What was the first piece of music that you had a direct input on that was released?
I had singles out, even though people werenít covering my songs at that time. I had a song called "Mr Poem" which is
quite embarrassing to look back on now - I found a copy in the attic the other day and just managed to not destroy it!
Then I had a single of "Your Mother Should Know" the Beatles track, which I had done as a Vivaldi string arrangement
with me singing over the top of it, that became whatís known as a turntable hit.
And from there, I had a couple more singles but I started to be torn two ways. I liked being an artiste and I also liked
having the office and being able to get into any club in town. The money wasnít great but I was only 19 and it was a
fantastic time. I started to sign a few blues acts including the Groundhogs and a big black guy called Big Joe Williams
who used to walk around with a walking stick, and he would cut a notch into it every time he did a gig or recorded - the
story being that when it broke he would retire. The deal we did was $150 in his hand and a bottle of whiskey, he didnít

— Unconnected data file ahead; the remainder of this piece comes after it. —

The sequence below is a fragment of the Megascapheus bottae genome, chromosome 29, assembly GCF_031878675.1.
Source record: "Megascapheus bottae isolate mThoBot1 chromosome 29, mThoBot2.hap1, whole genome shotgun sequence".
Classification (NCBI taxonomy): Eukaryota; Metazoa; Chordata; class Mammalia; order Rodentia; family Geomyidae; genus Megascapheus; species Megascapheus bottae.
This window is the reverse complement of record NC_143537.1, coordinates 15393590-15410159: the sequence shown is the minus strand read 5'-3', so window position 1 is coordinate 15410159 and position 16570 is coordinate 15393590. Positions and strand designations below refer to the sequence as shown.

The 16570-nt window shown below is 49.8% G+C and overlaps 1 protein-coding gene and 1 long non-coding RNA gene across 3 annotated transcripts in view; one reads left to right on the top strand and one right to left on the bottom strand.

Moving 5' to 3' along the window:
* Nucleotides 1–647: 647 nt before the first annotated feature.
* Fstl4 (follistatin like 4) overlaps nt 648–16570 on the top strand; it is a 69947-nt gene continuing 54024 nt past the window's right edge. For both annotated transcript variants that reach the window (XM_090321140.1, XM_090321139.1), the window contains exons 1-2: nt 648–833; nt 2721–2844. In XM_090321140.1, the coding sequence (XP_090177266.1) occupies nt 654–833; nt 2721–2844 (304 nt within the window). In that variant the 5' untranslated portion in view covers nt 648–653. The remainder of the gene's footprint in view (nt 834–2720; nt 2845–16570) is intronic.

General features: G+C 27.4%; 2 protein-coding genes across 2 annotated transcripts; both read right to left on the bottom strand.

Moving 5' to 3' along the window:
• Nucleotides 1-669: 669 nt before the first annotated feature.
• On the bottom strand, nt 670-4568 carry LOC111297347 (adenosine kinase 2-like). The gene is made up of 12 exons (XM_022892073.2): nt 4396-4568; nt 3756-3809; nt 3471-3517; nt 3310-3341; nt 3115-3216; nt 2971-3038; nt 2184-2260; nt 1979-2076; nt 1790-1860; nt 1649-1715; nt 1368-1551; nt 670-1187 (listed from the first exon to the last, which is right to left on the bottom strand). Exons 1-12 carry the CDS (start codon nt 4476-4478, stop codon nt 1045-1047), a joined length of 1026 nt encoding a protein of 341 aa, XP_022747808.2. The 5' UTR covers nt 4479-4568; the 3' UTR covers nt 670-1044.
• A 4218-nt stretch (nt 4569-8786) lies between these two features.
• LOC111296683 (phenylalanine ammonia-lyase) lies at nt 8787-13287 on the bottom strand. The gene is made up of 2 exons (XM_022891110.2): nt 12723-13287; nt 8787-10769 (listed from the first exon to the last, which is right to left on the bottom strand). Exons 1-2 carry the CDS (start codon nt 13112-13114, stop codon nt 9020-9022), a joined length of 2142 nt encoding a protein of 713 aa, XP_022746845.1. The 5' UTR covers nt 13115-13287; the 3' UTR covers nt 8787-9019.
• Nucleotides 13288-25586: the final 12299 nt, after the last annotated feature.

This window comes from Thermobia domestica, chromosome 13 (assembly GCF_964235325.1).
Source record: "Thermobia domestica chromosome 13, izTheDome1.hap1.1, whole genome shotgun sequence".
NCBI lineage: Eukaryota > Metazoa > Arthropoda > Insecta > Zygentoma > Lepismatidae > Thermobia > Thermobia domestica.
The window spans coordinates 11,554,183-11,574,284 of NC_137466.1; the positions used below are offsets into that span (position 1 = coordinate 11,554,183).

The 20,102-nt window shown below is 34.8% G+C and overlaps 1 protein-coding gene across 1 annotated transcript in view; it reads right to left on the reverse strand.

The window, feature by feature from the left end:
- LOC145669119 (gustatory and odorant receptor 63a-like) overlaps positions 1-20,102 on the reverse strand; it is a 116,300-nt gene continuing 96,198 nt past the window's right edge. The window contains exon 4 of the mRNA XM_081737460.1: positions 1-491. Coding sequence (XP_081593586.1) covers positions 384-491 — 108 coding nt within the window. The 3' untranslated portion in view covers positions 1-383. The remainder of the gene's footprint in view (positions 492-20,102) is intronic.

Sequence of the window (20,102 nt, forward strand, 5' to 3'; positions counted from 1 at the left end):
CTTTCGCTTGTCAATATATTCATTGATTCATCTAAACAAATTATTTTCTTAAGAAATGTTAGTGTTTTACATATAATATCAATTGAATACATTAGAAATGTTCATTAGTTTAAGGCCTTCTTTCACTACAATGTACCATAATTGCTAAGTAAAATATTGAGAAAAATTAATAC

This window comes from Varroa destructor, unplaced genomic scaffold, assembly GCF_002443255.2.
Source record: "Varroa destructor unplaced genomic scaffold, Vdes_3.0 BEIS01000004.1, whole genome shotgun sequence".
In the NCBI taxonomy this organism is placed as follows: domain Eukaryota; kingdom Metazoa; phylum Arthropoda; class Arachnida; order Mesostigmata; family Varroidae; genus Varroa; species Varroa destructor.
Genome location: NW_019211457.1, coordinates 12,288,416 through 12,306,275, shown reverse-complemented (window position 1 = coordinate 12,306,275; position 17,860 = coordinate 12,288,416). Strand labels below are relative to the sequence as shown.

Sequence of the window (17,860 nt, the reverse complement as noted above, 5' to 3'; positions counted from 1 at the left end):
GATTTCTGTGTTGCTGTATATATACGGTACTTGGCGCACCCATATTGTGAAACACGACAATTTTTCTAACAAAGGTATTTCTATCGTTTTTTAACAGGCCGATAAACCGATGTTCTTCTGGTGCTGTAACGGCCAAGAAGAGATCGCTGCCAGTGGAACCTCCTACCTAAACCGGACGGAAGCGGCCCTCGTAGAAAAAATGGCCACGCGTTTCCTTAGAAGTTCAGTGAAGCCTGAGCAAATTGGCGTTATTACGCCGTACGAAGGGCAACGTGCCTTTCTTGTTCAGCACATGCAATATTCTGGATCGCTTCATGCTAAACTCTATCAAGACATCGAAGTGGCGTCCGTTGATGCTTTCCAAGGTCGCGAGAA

want any royalties, he didnít trust us to pay them and he signed his name with a cross. But I wanted to concentrate my
efforts on the two things that were my passion, one being songwriting and the other was arranging and conducting.
I thought it would better to go my own way - to be a producer - and that was when I started writing advertising jingles,
just to pay the rent really. So I would do just whatever came along, if they wanted a jingle for some crazy product I
would just say yes.
Iíve always seen you as the sort of songwriter who just gets down to it, the craftsman rather waiting for the muse to hit you.
I donít think of myself as just a craftsman. That sounds almost pompous like Iím trying to get more credit than just
being a craftsman, but I do think if you lie around all day hoping the muse will appear, you will be disappointed most of
the time. Iím not saying I put a suit and tie on and go in to the office at 9.00am every morning and start writing but if I
have a deadline say, and have to be in Abbey Road by next Wednesday with four songs written, all scored for a 90 piece
orchestra, thatís the kind of adrenaline kick that would make me turn up at that studio with four songs. Two of them
might be brilliant and two might be crap, but theyíd be there.
How did you get the Wombles commission in the first place?